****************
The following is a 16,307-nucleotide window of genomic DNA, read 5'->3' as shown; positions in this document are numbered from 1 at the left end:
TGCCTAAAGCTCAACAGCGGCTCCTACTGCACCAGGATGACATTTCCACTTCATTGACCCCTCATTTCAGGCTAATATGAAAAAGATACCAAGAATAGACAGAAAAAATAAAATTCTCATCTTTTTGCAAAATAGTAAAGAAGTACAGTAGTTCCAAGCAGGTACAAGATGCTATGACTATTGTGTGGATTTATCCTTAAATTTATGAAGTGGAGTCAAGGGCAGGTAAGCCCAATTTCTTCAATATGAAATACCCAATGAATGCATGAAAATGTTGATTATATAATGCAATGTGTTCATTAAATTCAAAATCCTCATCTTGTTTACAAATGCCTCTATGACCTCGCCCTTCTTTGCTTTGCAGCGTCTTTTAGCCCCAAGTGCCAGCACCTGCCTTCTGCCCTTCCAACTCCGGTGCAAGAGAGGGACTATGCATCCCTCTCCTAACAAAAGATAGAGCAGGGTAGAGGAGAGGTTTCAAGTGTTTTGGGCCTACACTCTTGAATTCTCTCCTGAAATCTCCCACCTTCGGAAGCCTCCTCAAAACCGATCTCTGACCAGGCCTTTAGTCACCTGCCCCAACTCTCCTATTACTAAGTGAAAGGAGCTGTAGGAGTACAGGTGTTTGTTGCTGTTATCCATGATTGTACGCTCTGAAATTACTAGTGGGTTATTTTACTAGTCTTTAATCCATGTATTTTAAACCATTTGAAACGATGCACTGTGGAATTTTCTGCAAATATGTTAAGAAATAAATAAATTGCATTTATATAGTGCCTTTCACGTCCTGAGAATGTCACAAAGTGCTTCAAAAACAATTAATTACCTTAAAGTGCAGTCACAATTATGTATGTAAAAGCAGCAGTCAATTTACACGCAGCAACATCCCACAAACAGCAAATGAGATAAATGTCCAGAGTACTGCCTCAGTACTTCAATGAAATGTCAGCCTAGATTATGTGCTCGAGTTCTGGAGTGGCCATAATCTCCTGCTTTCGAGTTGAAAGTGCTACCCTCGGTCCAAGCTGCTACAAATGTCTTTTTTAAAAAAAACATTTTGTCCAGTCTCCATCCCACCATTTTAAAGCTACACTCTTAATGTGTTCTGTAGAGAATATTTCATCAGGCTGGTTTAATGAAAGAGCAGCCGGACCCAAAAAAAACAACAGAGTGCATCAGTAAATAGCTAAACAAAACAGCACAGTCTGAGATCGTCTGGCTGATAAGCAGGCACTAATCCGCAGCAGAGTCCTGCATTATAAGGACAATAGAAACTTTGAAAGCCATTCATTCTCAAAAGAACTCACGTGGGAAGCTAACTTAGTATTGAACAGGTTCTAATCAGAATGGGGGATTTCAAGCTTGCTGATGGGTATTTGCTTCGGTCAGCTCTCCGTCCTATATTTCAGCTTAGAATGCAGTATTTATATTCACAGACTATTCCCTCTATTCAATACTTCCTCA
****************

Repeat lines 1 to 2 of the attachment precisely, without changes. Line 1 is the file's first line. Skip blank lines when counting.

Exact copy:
The following is a 16,307-nucleotide window of genomic DNA, read 5'->3' as shown; positions in this document are numbered from 1 at the left end:
TGCCTAAAGCTCAACAGCGGCTCCTACTGCACCAGGATGACATTTCCACTTCATTGACCCCTCATTTCAGGCTAATATGAAAAAGATACCAAGAATAGACAGAAAAAATAAAATTCTCATCTTTTTGCAAAATAGTAAAGAAGTACAGTAGTTCCAAGCAGGTACAAGATGCTATGACTATTGTGTGGATTTATCCTTAAATTTATGAAGTGGAGTCAAGGGCAGGTAAGCCCAATTTCTTCAATATGAAATACCCAATGAATGCATGAAAATGTTGATTATATAATGCAATGTGTTCATTAAATTCAAAATCCTCATCTTGTTTACAAATGCCTCTATGACCTCGCCCTTCTTTGCTTTGCAGCGTCTTTTAGCCCCAAGTGCCAGCACCTGCCTTCTGCCCTTCCAACTCCGGTGCAAGAGAGGGACTATGCATCCCTCTCCTAACAAAAGATAGAGCAGGGTAGAGGAGAGGTTTCAAGTGTTTTGGGCCTACACTCTTGAATTCTCTCCTGAAATCTCCCACCTTCGGAAGCCTCCTCAAAACCGATCTCTGACCAGGCCTTTAGTCACCTGCCCCAACTCTCCTATTACTAAGTGAAAGGAGCTGTAGGAGTACAGGTGTTTGTTGCTGTTATCCATGATTGTACGCTCTGAAATTACTAGTGGGTTATTTTACTAGTCTTTAATCCATGTATTTTAAACCATTTGAAACGATGCACTGTGGAATTTTCTGCAAATATGTTAAGAAATAAATAAATTGCATTTATATAGTGCCTTTCACGTCCTGAGAATGTCACAAAGTGCTTCAAAAACAATTAATTACCTTAAAGTGCAGTCACAATTATGTATGTAAAAGCAGCAGTCAATTTACACGCAGCAACATCCCACAAACAGCAAATGAGATAAATGTCCAGAGTACTGCCTCAGTACTTCAATGAAATGTCAGCCTAGATTATGTGCTCGAGTTCTGGAGTGGCCATAATCTCCTGCTTTCGAGTTGAAAGTGCTACCCTCGGTCCAAGCTGCTACAAATGTCTTTTTTAAAAAAAACATTTTGTCCAGTCTCCATCCCACCATTTTAAAGCTACACTCTTAATGTGTTCTGTAGAGAATATTTCATCAGGCTGGTTTAATGAAAGAGCAGCCGGACCCAAAAAAAACAACAGAGTGCATCAGTAAATAGCTAAACAAAACAGCACAGTCTGAGATCGTCTGGCTGATAAGCAGGCACTAATCCGCAGCAGAGTCCTGCATTATAAGGACAATAGAAACTTTGAAAGCCATTCATTCTCAAAAGAACTCACGTGGGAAGCTAACTTAGTATTGAACAGGTTCTAATCAGAATGGGGGATTTCAAGCTTGCTGATGGGTATTTGCTTCGGTCAGCTCTCCGTCCTATATTTCAGCTTAGAATGCAGTATTTATATTCACAGACTATTCCCTCTATTCAATACTTCCTCA